Conservation Groups Sue Fish and Wildlife Service Over Inadequate Mexican Gray Wolf Recovery Efforts

New management rule sets target of 320 wolves in a single area of eastern Arizona and western New Mexico


Perry Wheeler, Earthjustice, (202) 792-6211,  

Michael Robinson, Center for Biological Diversity, (575) 313-7017, 

Peter Clerkin, Defenders of Wildlife, (202) 390-3719, 

Conservation groups have filed a lawsuit challenging a new U.S. Fish and Wildlife Service (FWS) management rule that fails to provide for the recovery of the Mexican gray wolf, one of the most endangered mammals in the United States. The Center for Biological Diversity and Defenders of Wildlife, represented by Earthjustice in the suit, argue that FWS’s new rule fails to respond to ongoing genetic threats to Mexican gray wolves, sets an inadequate population target, and cuts wolves off from essential recovery habitat.

“The government’s new management program threatens failure for the entire Mexican gray wolf recovery effort,” said Timothy Preso, managing attorney for Earthjustice’s biodiversity defense program. “Improving genetic diversity and establishing additional populations are critically important for the lobo’s survival. Unfortunately, this new rule falls far short of what is needed to restore the Mexican gray wolf.”

In its new management rule, FWS sets a target of 320 wolves in a single area of eastern Arizona and western New Mexico and prohibits wolf access to promising but unoccupied recovery habitat in the Grand Canyon and Southern Rockies regions. Scientists have identified establishing additional Mexican gray wolf populations in those regions as essential to eventual recovery. Further, while the new rule calls for the release of enough captive wolves to improve the wild Mexican gray wolf population’s genetic diversity, it will consider the population’s genetic problems solved if these released wolves merely survive to a certain age, regardless of whether they ever breed.

“We are deeply concerned that FWS continues to disregard the recommendations and concerns of top scientists and the harmful impacts this inaction is having on recovery,” said Craig Miller, senior Southwest representative for Defenders of Wildlife. “Mexican wolves, ranchers, and the public would all benefit from the increased coordination that comes with ‘essential’ status and by allowing wolves back into suitable habitats where there are few opportunities for conflict. Instead, the new rule prevents necessary expansion and confines a single population to an area with much unsuitable habitat and a high likelihood of conflict.”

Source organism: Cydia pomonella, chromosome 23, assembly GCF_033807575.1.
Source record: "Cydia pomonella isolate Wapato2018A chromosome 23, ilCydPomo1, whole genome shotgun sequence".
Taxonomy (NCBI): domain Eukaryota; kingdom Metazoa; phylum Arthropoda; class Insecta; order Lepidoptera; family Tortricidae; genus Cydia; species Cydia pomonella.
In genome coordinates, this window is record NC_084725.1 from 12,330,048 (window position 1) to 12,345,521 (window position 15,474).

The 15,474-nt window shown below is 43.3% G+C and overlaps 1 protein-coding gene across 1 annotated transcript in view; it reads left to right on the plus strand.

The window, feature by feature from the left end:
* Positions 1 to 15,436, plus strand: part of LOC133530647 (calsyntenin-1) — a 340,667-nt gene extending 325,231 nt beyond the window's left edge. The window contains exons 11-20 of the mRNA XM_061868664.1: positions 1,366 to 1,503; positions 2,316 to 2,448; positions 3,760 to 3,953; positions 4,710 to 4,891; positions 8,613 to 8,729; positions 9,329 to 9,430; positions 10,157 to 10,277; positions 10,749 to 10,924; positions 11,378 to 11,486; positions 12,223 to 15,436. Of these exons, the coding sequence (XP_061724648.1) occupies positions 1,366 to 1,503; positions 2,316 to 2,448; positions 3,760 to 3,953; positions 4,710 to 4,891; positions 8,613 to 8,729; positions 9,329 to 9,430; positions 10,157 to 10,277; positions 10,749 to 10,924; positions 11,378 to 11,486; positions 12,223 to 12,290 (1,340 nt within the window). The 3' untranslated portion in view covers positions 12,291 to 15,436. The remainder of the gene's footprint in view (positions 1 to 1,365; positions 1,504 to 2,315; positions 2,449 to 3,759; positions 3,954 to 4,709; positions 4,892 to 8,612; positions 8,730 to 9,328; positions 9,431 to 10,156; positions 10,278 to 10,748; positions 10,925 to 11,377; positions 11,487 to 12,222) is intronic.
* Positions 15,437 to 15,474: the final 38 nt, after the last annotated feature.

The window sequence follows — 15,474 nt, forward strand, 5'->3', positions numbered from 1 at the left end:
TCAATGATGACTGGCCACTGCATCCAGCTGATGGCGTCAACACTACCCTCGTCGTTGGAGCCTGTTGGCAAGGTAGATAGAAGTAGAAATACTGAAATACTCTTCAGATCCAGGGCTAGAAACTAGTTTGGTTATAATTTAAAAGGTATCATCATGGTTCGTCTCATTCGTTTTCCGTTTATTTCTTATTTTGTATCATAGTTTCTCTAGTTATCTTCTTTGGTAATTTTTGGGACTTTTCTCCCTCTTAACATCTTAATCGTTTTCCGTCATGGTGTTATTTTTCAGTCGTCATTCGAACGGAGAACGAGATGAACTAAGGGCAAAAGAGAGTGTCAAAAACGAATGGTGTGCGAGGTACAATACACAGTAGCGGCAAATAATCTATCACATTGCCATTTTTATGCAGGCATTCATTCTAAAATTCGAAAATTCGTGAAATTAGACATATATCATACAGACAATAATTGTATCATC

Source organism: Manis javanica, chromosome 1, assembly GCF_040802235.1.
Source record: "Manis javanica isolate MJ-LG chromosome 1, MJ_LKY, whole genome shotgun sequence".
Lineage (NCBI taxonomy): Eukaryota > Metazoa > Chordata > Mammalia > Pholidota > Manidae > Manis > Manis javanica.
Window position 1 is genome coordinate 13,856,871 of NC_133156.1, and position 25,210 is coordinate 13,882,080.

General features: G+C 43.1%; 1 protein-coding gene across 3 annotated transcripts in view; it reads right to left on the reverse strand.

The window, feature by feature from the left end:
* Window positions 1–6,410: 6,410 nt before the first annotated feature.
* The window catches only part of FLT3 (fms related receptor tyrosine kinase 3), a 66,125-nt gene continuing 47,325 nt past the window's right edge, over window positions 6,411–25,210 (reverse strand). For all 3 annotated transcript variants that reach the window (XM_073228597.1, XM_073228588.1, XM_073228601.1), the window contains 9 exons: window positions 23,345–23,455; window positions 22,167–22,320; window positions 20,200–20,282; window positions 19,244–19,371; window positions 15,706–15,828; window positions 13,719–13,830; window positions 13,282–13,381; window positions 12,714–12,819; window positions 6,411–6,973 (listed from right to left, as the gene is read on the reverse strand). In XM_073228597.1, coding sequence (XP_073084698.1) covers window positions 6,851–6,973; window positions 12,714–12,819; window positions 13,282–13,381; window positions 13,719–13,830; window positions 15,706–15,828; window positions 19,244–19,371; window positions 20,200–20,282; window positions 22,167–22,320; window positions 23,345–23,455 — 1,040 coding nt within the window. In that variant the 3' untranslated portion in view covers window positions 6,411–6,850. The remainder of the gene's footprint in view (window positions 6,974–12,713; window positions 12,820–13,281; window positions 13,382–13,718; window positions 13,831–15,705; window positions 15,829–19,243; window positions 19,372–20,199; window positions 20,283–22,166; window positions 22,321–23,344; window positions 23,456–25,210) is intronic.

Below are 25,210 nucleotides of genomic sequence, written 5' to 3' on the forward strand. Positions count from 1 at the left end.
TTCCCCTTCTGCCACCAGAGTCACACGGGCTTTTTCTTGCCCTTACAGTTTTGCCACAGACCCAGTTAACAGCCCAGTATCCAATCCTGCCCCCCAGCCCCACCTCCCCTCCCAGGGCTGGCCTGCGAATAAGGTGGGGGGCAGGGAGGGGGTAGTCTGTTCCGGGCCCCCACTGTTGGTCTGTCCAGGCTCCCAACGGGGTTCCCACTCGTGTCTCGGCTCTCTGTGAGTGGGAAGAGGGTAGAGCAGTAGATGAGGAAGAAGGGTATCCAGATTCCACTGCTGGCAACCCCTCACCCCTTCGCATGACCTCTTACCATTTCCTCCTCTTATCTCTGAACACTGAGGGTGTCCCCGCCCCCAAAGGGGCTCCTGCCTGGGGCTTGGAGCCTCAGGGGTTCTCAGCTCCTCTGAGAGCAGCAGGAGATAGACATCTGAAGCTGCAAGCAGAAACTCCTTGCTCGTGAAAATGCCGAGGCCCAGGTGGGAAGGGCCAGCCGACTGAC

The FWS rule challenged by the conservation groups represents FWS’s effort to revise a prior Mexican gray wolf management framework after it was successfully challenged by the same conservationists. In 2015, FWS put forth a management rule for the reintroduced Mexican gray wolf population that threatened to compound many of the issues that threaten the species’ survival. Conservation groups won their challenge to this rule in March 2018, as a federal court in Arizona found the rule violated the Endangered Species Act. In its ruling, the Court faulted the agency for ignoring the advice of key scientists upon whose work the agency purported to rely. The court directed FWS to issue a new management rule by July 1, 2022.

“Increasing genetic diversity is key to the recovery of the small Mexican gray wolf population, but the government is stalling,” said Michael Robinson, a senior conservation advocate with the Center for Biological Diversity. “Underlying the federal absence of genetic standards is a determination to keep killing wolves and avoid effective wolf releases, all on behalf of the public lands livestock industry. Our lawsuit will show how the government refused to be candid about the lethal consequences of its mismanagement.”

In addition to the management rule, conservation groups are challenging the 2017 recovery plan for Mexican gray wolves in a separate lawsuit that is now before the U.S. Court of Appeals for the Ninth Circuit. That suit argues that the plan fails to provide for “conservation and survival” of the species and does not base its delisting criteria on the best available science, as the law requires. Among other recommendations FWS ignored, leading scientists previously determined that recovery would necessitate three connected subpopulations of Mexican gray wolves in the wild, totaling at least 750 wolves. But following pressure from state officials, the recovery criteria were altered to a single population of 320 wolves, with an additional isolated population in Mexico. The new management rule mirrors this and other shortcomings of the 2017 recovery plan.

Mexican gray wolves are the most distinct lineage of wolves in the Western Hemisphere. This wolf subspecies of the American Southwest and Mexico was driven to near extinction as a result of government-sponsored killing in the mid-20th century. By the end of the killing program, just seven individuals remained in a captive breeding program. The enactment of the Endangered Species Act spurred efforts to recover the Mexican gray wolf from the looming threat of extinction and it was listed as endangered in 1976.

While FWS estimates that there were 196 Mexican gray wolves in the wild at the end of 2021, the population’s numbers remain well below recovery objectives and its genetic integrity is badly deteriorated. On average, wolves in the reintroduced population are as related to one another as full siblings.

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